Greetings From Dr. Emborg and the Team!
What is the first thing that comes to your mind when you think about Parkinson’s disease (PD)? Maybe you know someone with PD and you think about this person, about how she or he shakes or has trouble walking. But, did you know that PD affects the nerves of the heart? And the gut? If your PD friend is not talking as much as he/she used to, remember that as PD progresses it may also affect speech. And swallowing. And mood. Your friend is not alone. After age 60, one in every 100 people is affected with PD.
The goal of our team is to understand and find solutions for PD. We hope that what we learn from our PD research will also help patients with other neurodegenerative disorders. We choose PD as a research platform because of how many people are affected by PD and because, although it is a complex disease, we can model different aspects of PD. We strive to identify neglected issues, discover gaps in knowledge and collaborate with other groups to accelerate the process of bridging findings into the clinic.
Our lab is part of the Wisconsin National Primate Research Center and takes full advantage of the rich resources and highly collaborative nature of the UW-Madison community.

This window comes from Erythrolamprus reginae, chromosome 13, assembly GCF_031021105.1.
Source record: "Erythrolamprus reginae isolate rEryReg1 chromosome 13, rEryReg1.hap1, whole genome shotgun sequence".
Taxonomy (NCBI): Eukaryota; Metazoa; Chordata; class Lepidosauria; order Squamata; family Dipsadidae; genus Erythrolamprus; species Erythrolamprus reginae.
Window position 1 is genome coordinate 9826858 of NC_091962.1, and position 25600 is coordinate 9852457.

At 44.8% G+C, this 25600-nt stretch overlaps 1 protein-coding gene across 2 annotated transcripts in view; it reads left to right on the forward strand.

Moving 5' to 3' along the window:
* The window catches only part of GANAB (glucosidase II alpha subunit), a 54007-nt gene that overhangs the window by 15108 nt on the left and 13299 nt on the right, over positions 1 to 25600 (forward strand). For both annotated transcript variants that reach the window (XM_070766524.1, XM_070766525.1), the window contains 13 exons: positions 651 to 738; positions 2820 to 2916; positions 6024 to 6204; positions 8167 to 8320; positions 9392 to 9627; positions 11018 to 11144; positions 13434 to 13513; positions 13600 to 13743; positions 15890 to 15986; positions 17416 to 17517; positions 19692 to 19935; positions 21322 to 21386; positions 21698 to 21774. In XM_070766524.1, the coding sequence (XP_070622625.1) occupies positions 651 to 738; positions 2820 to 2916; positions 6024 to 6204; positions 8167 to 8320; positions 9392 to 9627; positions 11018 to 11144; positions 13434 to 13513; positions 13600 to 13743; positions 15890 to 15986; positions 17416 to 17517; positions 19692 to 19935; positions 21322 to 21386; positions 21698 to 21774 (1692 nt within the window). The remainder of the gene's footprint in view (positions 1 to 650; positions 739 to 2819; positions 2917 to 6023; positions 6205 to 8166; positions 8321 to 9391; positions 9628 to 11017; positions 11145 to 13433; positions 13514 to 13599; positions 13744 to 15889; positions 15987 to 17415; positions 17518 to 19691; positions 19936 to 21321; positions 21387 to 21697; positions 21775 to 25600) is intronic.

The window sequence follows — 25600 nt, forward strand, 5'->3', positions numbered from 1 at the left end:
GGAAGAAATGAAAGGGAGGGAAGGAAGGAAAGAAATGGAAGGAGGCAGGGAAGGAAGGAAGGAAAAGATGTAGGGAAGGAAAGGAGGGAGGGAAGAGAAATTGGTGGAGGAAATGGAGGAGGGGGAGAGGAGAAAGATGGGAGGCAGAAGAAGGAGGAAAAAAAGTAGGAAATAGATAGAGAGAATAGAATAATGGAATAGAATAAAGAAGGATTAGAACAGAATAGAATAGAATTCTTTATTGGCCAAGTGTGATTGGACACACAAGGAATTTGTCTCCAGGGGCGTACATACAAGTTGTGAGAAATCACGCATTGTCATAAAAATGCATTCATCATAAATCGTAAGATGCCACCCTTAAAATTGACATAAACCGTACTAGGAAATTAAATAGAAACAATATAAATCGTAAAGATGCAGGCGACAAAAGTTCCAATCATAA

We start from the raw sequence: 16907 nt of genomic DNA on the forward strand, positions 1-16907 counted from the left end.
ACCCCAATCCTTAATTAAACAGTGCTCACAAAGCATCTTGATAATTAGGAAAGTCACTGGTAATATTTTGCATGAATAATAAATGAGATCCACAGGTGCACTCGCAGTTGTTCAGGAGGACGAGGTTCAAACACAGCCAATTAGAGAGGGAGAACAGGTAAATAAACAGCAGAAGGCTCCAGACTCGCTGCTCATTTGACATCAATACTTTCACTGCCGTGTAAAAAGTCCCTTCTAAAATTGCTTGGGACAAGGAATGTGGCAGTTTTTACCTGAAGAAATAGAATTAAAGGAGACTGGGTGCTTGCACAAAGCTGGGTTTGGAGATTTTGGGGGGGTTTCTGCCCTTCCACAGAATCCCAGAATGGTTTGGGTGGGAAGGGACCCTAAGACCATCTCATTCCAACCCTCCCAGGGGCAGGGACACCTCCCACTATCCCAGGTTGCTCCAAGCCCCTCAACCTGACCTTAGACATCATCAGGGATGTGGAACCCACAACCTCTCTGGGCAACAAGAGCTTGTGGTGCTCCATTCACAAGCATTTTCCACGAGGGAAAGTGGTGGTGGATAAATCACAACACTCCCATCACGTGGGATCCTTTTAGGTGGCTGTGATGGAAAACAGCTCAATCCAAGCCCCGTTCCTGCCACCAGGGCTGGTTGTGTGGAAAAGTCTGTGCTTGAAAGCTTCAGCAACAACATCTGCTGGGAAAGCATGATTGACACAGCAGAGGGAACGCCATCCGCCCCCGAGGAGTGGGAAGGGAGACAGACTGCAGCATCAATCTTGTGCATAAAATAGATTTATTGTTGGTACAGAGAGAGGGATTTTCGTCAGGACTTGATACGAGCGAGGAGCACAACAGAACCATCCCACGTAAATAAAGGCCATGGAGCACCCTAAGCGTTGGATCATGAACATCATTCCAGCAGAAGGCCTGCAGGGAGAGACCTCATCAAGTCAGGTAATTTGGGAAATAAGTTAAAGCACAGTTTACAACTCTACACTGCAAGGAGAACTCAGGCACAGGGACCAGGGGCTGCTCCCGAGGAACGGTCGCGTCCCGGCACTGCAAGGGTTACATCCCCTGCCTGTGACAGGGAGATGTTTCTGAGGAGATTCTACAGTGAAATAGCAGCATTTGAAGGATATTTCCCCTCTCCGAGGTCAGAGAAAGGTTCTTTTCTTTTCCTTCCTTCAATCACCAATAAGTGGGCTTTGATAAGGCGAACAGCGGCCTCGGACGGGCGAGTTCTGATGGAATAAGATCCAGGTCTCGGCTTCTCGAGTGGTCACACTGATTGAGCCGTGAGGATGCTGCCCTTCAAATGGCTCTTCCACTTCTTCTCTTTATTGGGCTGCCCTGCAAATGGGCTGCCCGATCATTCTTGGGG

If you would like to learn more about Parkinson’s disease follow these links below:
National Institute of Health
NINDS Parkinson’s Disease Information Page
The Michael J. Fox Foundation
MJF Foundation for Parkinson’s Research Information Page
The Parkinson’s Foundation
Parkinson’s Foundation Homepage
American Parkinson Disease Association- Wisconsin Chapter
APDA Wisconsin Chapter Homepage
If you would like to learn more about our friends at the University of Wisconsin follow these links:
Wisconsin National Primate Research Center
Read More about our Facility Here!
UW-Madison Medical Physics
Department of Medical Physics Homepage
UW-Madison Stem Cell and Regenerative Medicine Center
Stem Cell and Regenerative Medicine Center Homepage
UW Health Movement Disorders Clinic
UW Health Provided Information on Movement Disorders